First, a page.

Building a Phylogenetic Tree of the Human Ape - BioOneкод для вставки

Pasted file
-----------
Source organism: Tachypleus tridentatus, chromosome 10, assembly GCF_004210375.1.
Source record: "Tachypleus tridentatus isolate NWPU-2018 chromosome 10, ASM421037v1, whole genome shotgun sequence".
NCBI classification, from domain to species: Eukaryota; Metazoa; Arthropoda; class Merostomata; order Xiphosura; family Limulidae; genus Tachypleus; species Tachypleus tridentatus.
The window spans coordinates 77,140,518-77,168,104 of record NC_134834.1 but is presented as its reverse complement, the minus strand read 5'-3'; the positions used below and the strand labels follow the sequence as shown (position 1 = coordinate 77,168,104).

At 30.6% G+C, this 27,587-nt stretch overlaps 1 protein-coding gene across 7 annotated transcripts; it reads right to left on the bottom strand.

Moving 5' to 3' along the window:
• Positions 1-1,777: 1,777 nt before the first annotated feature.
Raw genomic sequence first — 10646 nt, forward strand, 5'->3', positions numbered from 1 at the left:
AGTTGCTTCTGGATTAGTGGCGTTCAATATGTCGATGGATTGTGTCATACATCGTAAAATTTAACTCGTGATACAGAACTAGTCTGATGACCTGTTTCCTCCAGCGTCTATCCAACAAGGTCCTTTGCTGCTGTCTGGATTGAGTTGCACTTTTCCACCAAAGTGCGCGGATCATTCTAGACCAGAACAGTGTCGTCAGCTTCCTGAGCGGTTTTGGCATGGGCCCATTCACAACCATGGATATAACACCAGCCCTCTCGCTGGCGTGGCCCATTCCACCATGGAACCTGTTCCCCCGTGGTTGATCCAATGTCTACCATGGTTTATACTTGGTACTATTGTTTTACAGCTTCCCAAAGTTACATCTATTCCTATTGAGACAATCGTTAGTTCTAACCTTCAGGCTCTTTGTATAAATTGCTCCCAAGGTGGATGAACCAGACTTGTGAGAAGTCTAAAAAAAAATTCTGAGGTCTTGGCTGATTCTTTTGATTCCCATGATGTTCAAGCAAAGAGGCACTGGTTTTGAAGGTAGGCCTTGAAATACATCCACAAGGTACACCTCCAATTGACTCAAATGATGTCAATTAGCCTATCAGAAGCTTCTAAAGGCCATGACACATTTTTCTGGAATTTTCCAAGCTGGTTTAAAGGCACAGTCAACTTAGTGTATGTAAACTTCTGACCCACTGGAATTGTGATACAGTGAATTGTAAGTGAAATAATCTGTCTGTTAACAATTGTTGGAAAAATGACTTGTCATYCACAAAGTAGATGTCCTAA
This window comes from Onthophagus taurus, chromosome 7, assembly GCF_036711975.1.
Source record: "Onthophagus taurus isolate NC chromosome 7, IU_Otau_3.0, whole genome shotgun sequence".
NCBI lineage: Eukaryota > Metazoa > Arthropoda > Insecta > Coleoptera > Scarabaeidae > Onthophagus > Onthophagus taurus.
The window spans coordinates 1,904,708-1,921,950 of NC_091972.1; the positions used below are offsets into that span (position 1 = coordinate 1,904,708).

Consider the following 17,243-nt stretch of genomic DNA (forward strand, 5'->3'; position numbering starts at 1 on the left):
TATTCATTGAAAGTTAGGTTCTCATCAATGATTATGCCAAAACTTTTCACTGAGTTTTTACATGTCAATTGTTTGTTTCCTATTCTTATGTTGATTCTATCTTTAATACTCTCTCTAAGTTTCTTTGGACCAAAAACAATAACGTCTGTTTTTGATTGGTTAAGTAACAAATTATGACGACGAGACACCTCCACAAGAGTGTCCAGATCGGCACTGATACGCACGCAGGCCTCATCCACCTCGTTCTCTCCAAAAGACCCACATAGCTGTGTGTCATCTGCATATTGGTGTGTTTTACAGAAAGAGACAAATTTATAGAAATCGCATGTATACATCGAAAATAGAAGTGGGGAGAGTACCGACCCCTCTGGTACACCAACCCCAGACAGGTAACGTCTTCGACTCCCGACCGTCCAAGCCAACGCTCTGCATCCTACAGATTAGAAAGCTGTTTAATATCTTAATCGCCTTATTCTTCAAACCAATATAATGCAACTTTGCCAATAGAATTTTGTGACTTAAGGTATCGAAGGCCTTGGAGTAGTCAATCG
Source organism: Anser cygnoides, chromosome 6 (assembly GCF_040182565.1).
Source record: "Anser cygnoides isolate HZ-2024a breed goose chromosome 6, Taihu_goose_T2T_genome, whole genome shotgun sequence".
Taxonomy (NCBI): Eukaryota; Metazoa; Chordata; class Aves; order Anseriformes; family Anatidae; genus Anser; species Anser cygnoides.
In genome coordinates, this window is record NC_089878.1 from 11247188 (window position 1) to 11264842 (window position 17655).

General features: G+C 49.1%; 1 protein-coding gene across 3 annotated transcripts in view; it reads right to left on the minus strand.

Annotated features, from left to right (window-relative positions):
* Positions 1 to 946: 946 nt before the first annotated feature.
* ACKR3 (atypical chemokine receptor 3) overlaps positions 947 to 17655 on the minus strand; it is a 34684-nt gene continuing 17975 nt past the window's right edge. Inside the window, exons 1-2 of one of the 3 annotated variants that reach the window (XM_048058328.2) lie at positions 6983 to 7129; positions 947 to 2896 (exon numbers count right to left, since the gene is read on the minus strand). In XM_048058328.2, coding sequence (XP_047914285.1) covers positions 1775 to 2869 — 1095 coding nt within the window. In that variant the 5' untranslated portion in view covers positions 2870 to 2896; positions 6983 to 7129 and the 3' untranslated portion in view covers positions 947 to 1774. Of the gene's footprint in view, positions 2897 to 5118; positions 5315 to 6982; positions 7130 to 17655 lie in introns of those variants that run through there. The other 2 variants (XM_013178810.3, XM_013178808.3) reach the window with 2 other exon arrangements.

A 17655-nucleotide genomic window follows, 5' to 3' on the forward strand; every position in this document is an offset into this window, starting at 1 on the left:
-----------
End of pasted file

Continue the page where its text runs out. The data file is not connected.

H O W- T O - D O - I T Building a Phylogenetic Tree of the Human & Ape Superfamily Using DNA-DNA Hybridization Data S ystematics is a significant and dynamic discipline within the field of evolutionary biology whose products provide the foundation for other evolutionary and biological studies (Futuyma, 1998). Like many other biology textbooks, CampbellвЂ™s Biology (Sixth Edition) has an informative section on phylogeny, with diagrams of several phylogenetic trees and a good general discussion of the principle that DNA sequence similarity provides exceptionally powerful insights into speciesвЂ™ relationships. But specifically, how can the genetic difference among a group of related species be determined? How do DNA difference data reveal evolutionary relationships? And, how are phylogenetic trees created? To truly understand the principles of phylogeny, students need to go beyond textbook reading assignments and use real data to develop phylogenetic trees of actual species. Unfortunately, activities for high school students and undergraduates that demonstrate principles of phylogeny are hard CAROLINE MAIER teaches undergraduate ecology courses and is a graduate student in evolutionary biology at Rutgers University, Newark, NJ 07102; e-mail: cmaier@ andromeda.rutgers.edu. 560 THE AMERICAN BIOLOGY TEACHER, VOLUME 66, NO. 8, OCTOBER 2004 CAROLINE ALEXANDRA MAIER to come by and many of those that exist are simulations employing hypothetical species. In this 90-minute activity, students learn how the early technique of DNA-DNA hybridization reveals the genetic difference between species. Then they use actual genetic difference data to create a phylogenetic tree of the human and ape superfamily, Hominoidea. They calibrate their DNA clock and use it to estimate the divergence dates of the various branches on the tree. The activity expands theoretical studies of DNA-DNA hybridization, molecular phylogeny, and DNA clocks by allowing students to use real DNA difference data to understand speciesвЂ™ evolutionary relationships. Since the generated tree shows the relationships among humans and our closest relatives, the activity can also serve as an introduction to a unit on human evolution. This activity addresses multiple National Science Education Standards for grades 9-12: AвЂ”Science as Inquiry (Abilities Necessary to do Scientific Inquiry, Understandings about Scientific Inquiry), CвЂ”Life Science (The Molecular Basis of Heredity, Biological Evolution), and GвЂ”History and Nature of Science (Historical Perspectives). Although developed for advanced high school students and undergraduates in general biology courses, this activity can be adapted for younger students by leaving out the concept-laden section on DNA-DNA hybridization. Instead of generating their own genetic difference table, the students can use the data in completed tables to create phylogenetic trees, turning this into a simpler puzzle-solving activity. Background One of the important aspects of evolution is that it gives a historical context to biological diversity. In the eighteenth century, Carolus Linnaeus organized species into a hierarchy of increasingly inclusive groups based on physical similarity. However, because Linnaeus predated Darwin, his taxonomy did not address familial relationships among species. For example, Linnean classification could recognize the striking physical similarities between pygmy and common chimpanzees, but it could not address why these similarities exist. By recognizing that physical similarity can mirror familial relationships, DarwinвЂ™s Law of Common Descent added a new historical dimension to Linnaean taxonomy and initiated the discipline of systematics (Campbell, 2002). The goal of systematics is to understand the history, or phylogeny, of groups of related species. To do this, systematists compare physical similarities among several species, use the comparisons to infer the speciesвЂ™ evolutionary backgrounds, and express the results in a phylogenetic tree (Diamond, 1992; Campbell, 2002). The earliest systematists compared large-scale morphological characteristics. Current researchers still use these valuable features, but advances in molecular biology now allow them to also include DNA sequence comparisons in their studies (Diamond, 1992; Campbell, 2002). Since DNA is the fundamental unit of inheritance, sequence comparisons provide powerful insights into hereditary relationships. At the time two populations split from their common ancestor, they initially carry nearly-identical pools of DNA sequences inherited from the ancestral species. Over time, independent mutations occur throughout the genomes of the two lineages, and this decreases their genetic similarity. The longer the time since two species diverged from their common ancestor, the greater the genetic difference. Since the average rate of DNA sequence evolution appears to be uniform and constant in related lineages, DNA divergence acts like a smoothly ticking clock (Sibley & Alquist, 1984). Therefore, difference in DNA sequence can be used to determine the pattern of rela- tive divergence events among a group of related species. This can be depicted as a branching pattern that shows the groupвЂ™s evolutionary relationships. Figure 1 illustrates how DNA difference data are used to develop a phylogenetic tree for a hypothetical group of species. If the actual divergence time of a pair of species in the group is known from the fossil record, the DNA clock can be calibrated to absolute values, so that DNA difference data estimate the date when pairs of species diverged from their common ancestor (Sibley & Alquist, 1984). Figure 1 explains how a hypothetical DNA clock is calibrated. DNA difference data were first applied to taxonomy in the 1970s by Charles Sibley and Jon Alquist. They used the newly developed technique of DNA-DNA hybridization to measure the amount of DNA sequence difference among bird species, and their work in avian taxonomy was pivotal. By the 1980s, Sibley and Alquist shifted their attention to the history of humans and our closest relatives: the two chimpanzee species, gorilla, orangutan, and the two gibbon species (Sibley & Alquist, 1984; Diamond, 1992). They constructed a phylogenetic tree of the human and ape superfamily, Hominoidea, using the Old World monkeys (Cercopithecoidea) as an outgroup. Since the dates at which the Old World monkey and orangutan clades diverged from the main Hominoidea trunk are known from the fossil record, the DNA clock could be calibrated and used to date the divergence times of members of the superfamily (Sibley & Alquist, 1984). In this activity, students learn how DNA-DNA hybridization measures genetic difference, then use Sibley and AlquistвЂ™s genetic distance data to create their own phylogenetic tree of the hominoid superfamily. PHYLOGENETIC TREE 561 Figure 1. The use of genetic difference data in creating and calibrating a phylogenetic tree. When two populations initially diverge from their common ancestor, they carry nearly identical pools of DNA sequences inherited from the common ancestor.After divergence, independent mutations occur continuously throughout the genomes of the two lineages, and this gradually decreases their genetic similarity over time.The longer the time since two species diverged from their common ancestor, the greater the genetic difference (A). In this example, we can assume the lineage leading to modern species Y diverged more recently from those of species W and X than did Z, since species Y is more genetically similar to species W and X than is Z.Since the average rate of DNA sequence evolution appears to be uniform and constant in related lineages, genomic difference data can be used to determine relative divergence events among a group of related species (Sibley & Alquist, 1984).This information can then be used to develop a branching pattern that shows the groupвЂ™s evolutionary relationships.Notice that the principle of constant average rate of DNA sequence evolution means that all branches stemming from a divergence point on the tree (B) have identical numbers of genetic character states, as represented by horizontal slashes.In this example, the lineages of species W, X, and Y all reflect three genetic character states since the time they diverged from their common ancestor, represented on the tree by a solid circle.Dashed arrows trace the evolution of species W, X, and Y.Numbers on each arrow reflect the order of the three character states in each lineage.If the actual divergence times of a pair of species in the group are known from the fossil record, the DNA clock can be calibrated to absolute values.A calibrated clock uses DNA difference data to estimate the actual date when pairs of species diverged from their common ancestor.In the example (B), the hypothetical fossil record shows that species W and Z diverged 8,000 years ago.Since W and Z have experienced four genetic character states since they diverged from their common ancestor, genetic character states occur approximately every 2,000 years within this group.The lineage leading to modern species Y must have diverged from the main trunk of the tree approximately 6,000 years ago since three character states have occurred. (A) Percent Genetic Difference Between Pairs of Hypothetical Species W X Y Z W - 10 30 40 X 10 - 30 40 Y 30 30 - 40 Z 40 40 40 - (B) W X Y 3 3 3 2 2 2 1 Z 1 1 562 THE AMERICAN BIOLOGY TEACHER, VOLUME 66, NO. 8, OCTOBER 2004 They calibrate the DNA clock and use it to estimate the divergence dates of the various branches on the tree. The Activity After a general overview of systematics, I use a simulation activity to introduce the idea of genetic difference, the technique of DNADNA hybridization, and the principles of creating phylogenetic trees from genetic difference data. Pairs of students each receive an envelope containing homologous 20-base pair DNA fragments from five hypothetical species (Figure 2). The 5'-3' and 3'-5' strands of each fragment are on separate strips of paper, so we begin by reviewing DNA structure and base pairing rules as the students match complementary strands. The students count the number of hydrogen bonds holding each double-stranded fragment together and discover that the fragments from species B and C would denature at a higher temperature than the others since they are held by a greater number of H bonds (Figure 3). I explain that DNA-DNA hybridization was an early method for comparing the similarity between two DNA sequences before sequencing technology was developed. DNA from two species is denatured, brought together, and allowed to condense into a hybrid molecule composed of a single strand from each species. The homologous sequences from the two species are similar, but not identical due to the independent mutations that have occurred since the two lineages split from their common ancestor. Hydrogen bonds do not form when mutations have resulted in the pairing of noncomplementary bases, so hybrid molecules denature at a lower temperature than parental fragments. There is a direct relationship between the genetic difference of two speciesвЂ™ DNA and the amount by which the melting point of the hybrid is reduced, called the melting point depression. A mathematical model converts actual depression values to percent genetic difference between two speciesвЂ™ DNA. So even though DNA sequencing technology was not yet readily available in the 1970s, researchers were using melting point depression to accurately estimate genetic difference among groups of related species. Figure 2. Homologous 20-base pair DNA fragments from five hypothetical species. To use these fragments in the DNA-DNA hybridization simulation, enlarge and copy each speciesвЂ™ fragment on its own color of paper, then cut the 5'-3' and 3'-5' strands apart so that students can form hybrid molecules. Species A Species B Species C Species D Species E 5' 3' 5' 3' 5' 3' 5' 3' 5' 3' G C G A C C C T T T T C A A A G G C C A C G C T G G G A A A A G T T T C C G G T A G G G C C T T T A T C C C G G T C A A T C C C G G A A A T A G G G C C A G T T T A G G C C A T T C T A C C G G G C A A A T C C G G T A A G A T G G C C C G T T T G G C C C A T T A T A C T G G G C A A A C C G G G T A A T A T G A C C C G T T T G G C C C A T T A T A T C G G G C A A A C C G G G T A A T A T A G C C C G T T 3' 5' 3' 5' 3' 5' 3' 5' Students see this direct relationship between the number of H bonds and genetic difference as they collect data on the hybrids formed by the five hypothetical species and fill in Figure 3, written on the board as a large table. Once the students understand how DNA-DNA hybridization generates genetic difference data, I show them how to use the data to create a phylogenetic tree of the five hypothetical species. On the finished tree (Figure 4), as on all phylogenetic trees, time is represented vertically. Modern species are listed along the top of the space delineated by the axes, connected by branches that reach down through the space, and back into time, eventually splitting from the main trunk. Divergence points on the tree represent the common ancestor shared by the splitting lineages, and their vertical placement indicates the relative time the event occurred. Since the genetic difference among species is related to the time since lineages split, it is also represented as a vertical axis in Figure 4. Tracing any two species back to their common ancestor on the branching diagram reveals the percentage by which their DNA sequences differ. The genetic difference table for the five hypothetical species (Figure 3) contains all the information needed to create the branching pattern on a copy of the blank axes (Figure 5). First, students root the tree by identifying the outgroup, a species or group only distantly related to the study species. In the simulation, Species A is the outgroup since its DNA differs from the others by the greatest amount (50%). Students begin creating the diagram by drawing a deep вЂњVвЂќ in the area delineated by the axes, with the divergence point positioned across from a 50% genetic difference point on the vertical axis, as shown in Figure 6. They label the top of the right arm вЂњSpecies A.вЂќ The empty left arm of the V is now ready to be expanded into a tree. Creating the tree is much like solving a jigsaw puzzle. When all the species are in the correct place on the tree, it is possible to trace any pair back to their common ancestor and read their genetic 3' 5' difference off the left axis. Students can most easily build the tree by first identifying the two most closely related species on the genetic difference table (D and E), drawing a branch from the main trunk of the tree at a point corresponding to the correct genetic distance between the taxa, and labeling the end of the branch with the name of the appropriate species. More distantly related lineages are then added to the tree until it is complete (Figure 4). As students finish the sample tree, I point out that Species B has the same genetic difference to Species C as it does to Species D and E (30%). Since evolutionary rates are fairly uniform in related lineages, all groups branching from a single point should have approximately equal genetic difference. Slight differences in evolutionary rates and chance events, among other things, can perturb this pattern, but it is widespread enough PHYLOGENETIC TREE 563 work with real data. I introduce this part of the activity by showing students pictures of the common chimpanzee, pygmy chimpanzee, common gibbon, siamang gibbon, gorilla, human, and orangutan. I ask student groups to predict the evolutionary relationships among the species by organizing them into a possible tree. After recognizing the diversity in the studentsвЂ™ ideas, I explain that systematists traditionally argued over the relationships among these species. In an attempt to clarify the phylogeny of this group, Charles Sibley and Jon Alquist used DNA-DNA hybridization to collect genetic difference data on these species. I challenge the groups to use Sibley and AlquistвЂ™s data to create a phylogenetic tree of the hominoid superfamily. Copies of the pair-wise genetic difference data table (Figure 7) and empty axes (Figure 5) provide the necessary information and structure. This tree is more difficult than the sample the students have just completed, so it is best to work in pencil with an eraser nearby. The split to the two species within the main gibbon lineage is perhaps the greatest challenge because divergence within a side branch, although common in nature, is initially unexpected by the students. This might confuse some groups, but with a hint or two these students will solve the problem and end up with the correct final tree (Figure 8) which they can confirm with a relative rate test. Figure 3. The genetic difference and number of hydrogen bonds between homologous 20-base pair DNA fragments from the five hypothetical species used in the DNA-DNA hybridization simulation. Complementary strands from two different species were aligned.To determine percent genetic difference, the number of mismatched bases in the hybrid molecule was divided by the total number of bases in the fragment (20) and the resulting product was multiplied by 100.To determine the number of hydrogen bonds that would hold the hybrid molecule together, two bonds for each A-T pair and three bonds for each C-G pair were summed.The darkly-shaded diagonal line shows the number of hydrogen bonds found in the native, non-hybrid molecules.White boxes below the diagonal show the number of hydrogen bonds holding together each hybrid molecule, while the lightly-shaded boxes above the diagonal show the percent genetic difference between pairs of molecules. Since the bottom left and top right portions of the table are mirror images of each other, it is possible to compare the number of hydrogen bonds between hybrid molecules to their percent genetic difference by looking across the darkly-shaded diagonal line. B C D E A 50 50 50 50 50 B 24 51 30 30 30 C 26 37 51 20 20 D 26 36 40 50 10 E 26 36 40 45 50 % Genetic Difference A Number of Hydrogen Bonds that systematists use this вЂњrelative rate testвЂќ to doublecheck the trees they develop. Now that students have learned to create phylogenetic trees from DNA difference data, they are ready to 0 E D C B A Present 10 Figure 4. Phylogenetic tree of the five hypothetical species. This diagram shows the branching pattern of the lineages leading to modern species A, B, C, D, and E.Tracing any two species back to their branch point allows their genetic difference to be read from the left vertical axis. 20 30 40 50 % Difference in DNA 564 THE AMERICAN BIOLOGY TEACHER, VOLUME 66, NO. 8, OCTOBER 2004 Deep Past Time Figure 5. Blank axes to use when creating the phylogenetic trees of the five hypothetical species (A) and of the Hominoidea superfamily (B). These axes are adapted from the diagram used by Sibley and Alquist (1984) and shown in The Third Chimpanzee (Diamond, 1992). The left axis corresponds to percentage of DNA difference, while the right axis depicts time and is used to calibrate a DNA clock to the tree. An enlarged copy of these axes guides students in creating their simulated phylogenetic tree. This diagram shows how the tree is started using Species A as the outgroup.The tree will be built along the left arm of the V. Notice that the branching point of the tree corresponds to a genetic difference of 50% since Species A differs from the other species by this amount. 0 A Present 10 (A) 0 Figure 6. Rooting the simulated phylogenetic tree of the five hypothetical species. Present 20 10 30 20 40 30 Deep Past 50 % Difference in DNA Time 40 Deep Past 50 % Difference in DNA Time (B) 0 Present 1 2 3 4 5 6 7 8 % Difference in DNA Millions of Years Ago As each group finishes its tree, I give the students the information they need to calibrate the DNA clock. This is a simple matter of relating the two vertical axes of genetic difference and time to each other. I tell the students that the fossil record shows that the Old World monkey and ape lineages, which differ in 7.3% of their DNA, diverged approximately 30 million years ago. The fossil record also indicates that the orangutan lineage branched from the gorilla/chimp lineage approximately 16 million years ago. Orangutans differ genetically from the great apes by approximately 3.7% (Sibley & Alquist, 1984; Diamond, 1992). I challenge the students to calibrate the DNA clock so that it converts the genetic difference between pairs of species into their approximate divergence date. This is easily done by scaling the Years axis on the right side of the tree diagram. Students need only to place 30 on the Year axis across from the corresponding genetic difference of 7.3%, 16 across from the genetic difference of 3.7%, and divide the rest of the axis proportionally (Figure 8). Students then use their calibrated DNA clock to determine the approximate divergence time for the various lineages on the tree. They identify our closest and most distant relatives among the ape species and determine whether the two chimpanzee species are most closely related to gorillas or to humans. Finally, they identify which pair is most closely related: the two gibbon species or humans and chimpanzees. Extension As groups finish their trees, they check their work by reading pages 16-25 of Jared DiamondвЂ™s The Third PHYLOGENETIC TREE 565 Figure 7. Genetic difference matrix of species in the superfamily Hominoidea. This matrix, developed from Sibley and AlquistвЂ™s DNA-DNA hybridization data (Sibley & Alquist, 1984) and used in The Third Chimpanzee (Diamond, 1992) shows the approximate genetic difference, in percent, between the genomes of all pairs of ape and human species. Human Common Chimp Pygmy Chimp Common Gibbon Siamang Gibbon Gorilla Old World Monkeys Orangutan - 1.6 1.6 5.0 5.0 2.3 7.3 3.6 Common Chimp 1.6 - 0.7 5.0 5.0 2.3 7.3 3.6 Pygmy Chimp 1.6 0.7 - 5.0 5.0 2.3 7.3 3.6 Common Gibbon 5.0 5.0 5.0 - 2.2 5.0 7.3 5.0 Siamang Gibbon 5.0 5.0 5.0 2.2 - 5.0 7.3 5.0 Gorilla 2.3 2.3 2.3 5.0 5.0 - 7.3 3.6 Old World Monkeys 7.3 7.3 7.3 7.3 7.3 7.3 - 7.3 Orangutan 3.6 3.6 3.6 5.0 5.0 3.6 7.3 - Human Figure 8. Phylogenetic tree of the superfamily Hominoidae. This diagram, based on Sibley and AlquistвЂ™s DNA-DNA hybridization data and tree (1984) and included in The Third Chimpanzee (Diamond, 1992) shows the branching pattern of human and ape lineages.Tracing any two species back to their branch point allows their genetic difference to be read from the left axis.The right axis calibrates the molecular clock by relating actual divergence dates for the Old World monkey and orangutan clades known from the fossil record to their percentage of genetic difference.The date when any pair of species diverged from their common ancestor can be determined by tracing the two lineages back to their divergence point and reading the divergence date off the right axis. Common Pygmy Common Siamang Old World Chimp Chimp Human Gorilla Orangutan Gibbon Gibbon Monkeys 0 0 1 4 2 8 3 4 5 12 16 20 24 Chimpanzee. This delightful section describes the process of DNA-DNA hybridization and the history of its use by Sibley and Alquist in simple, straightforward, and interesting language that students easily understand. It describes Sibley and AlquistвЂ™s data, shows a diagram of the tree generated by the data, and explains how a clock can be applied to the tree. In addition, it describes the treeвЂ™s implications for human and chimpanzee classification. Having just finished using the actual data to create the tree described by Diamond, students become engrossed in the reading and understand the concepts more thoroughly than they otherwise would. Many students develop a real interest in The Third Chimpanzee and continue reading it outside of class. When this happens, I know the activity has done what I hoped it wouldвЂ”make evolution relevant and interesting to my students. References Campbell, N. A. & Reece, J. B. (2002). Biology (Sixth Edition). San Francisco, CA: Benjamin/Cummings Publishing Company, Inc. Diamond, J. (1992). The Third Chimpanzee. New York City, NY: Harper Collins Publishers, Inc. 6 28 7 Futuyma, Douglas J. (1998). Evolutionary Biology (Third Edition). Sunderland, MA: Sinauer Associates, Inc. 30 8 % Difference in DNA Millions of Years Ago 566 THE AMERICAN BIOLOGY TEACHER, VOLUME 66, NO. 8, OCTOBER 2004 Sibley C.G. & Alquist, J. E. (1984). The phylogeny of hominoid primates, as indicated by DNA-DNA hybridization. Journal of Molecular Evolution, 20(1), 2-15.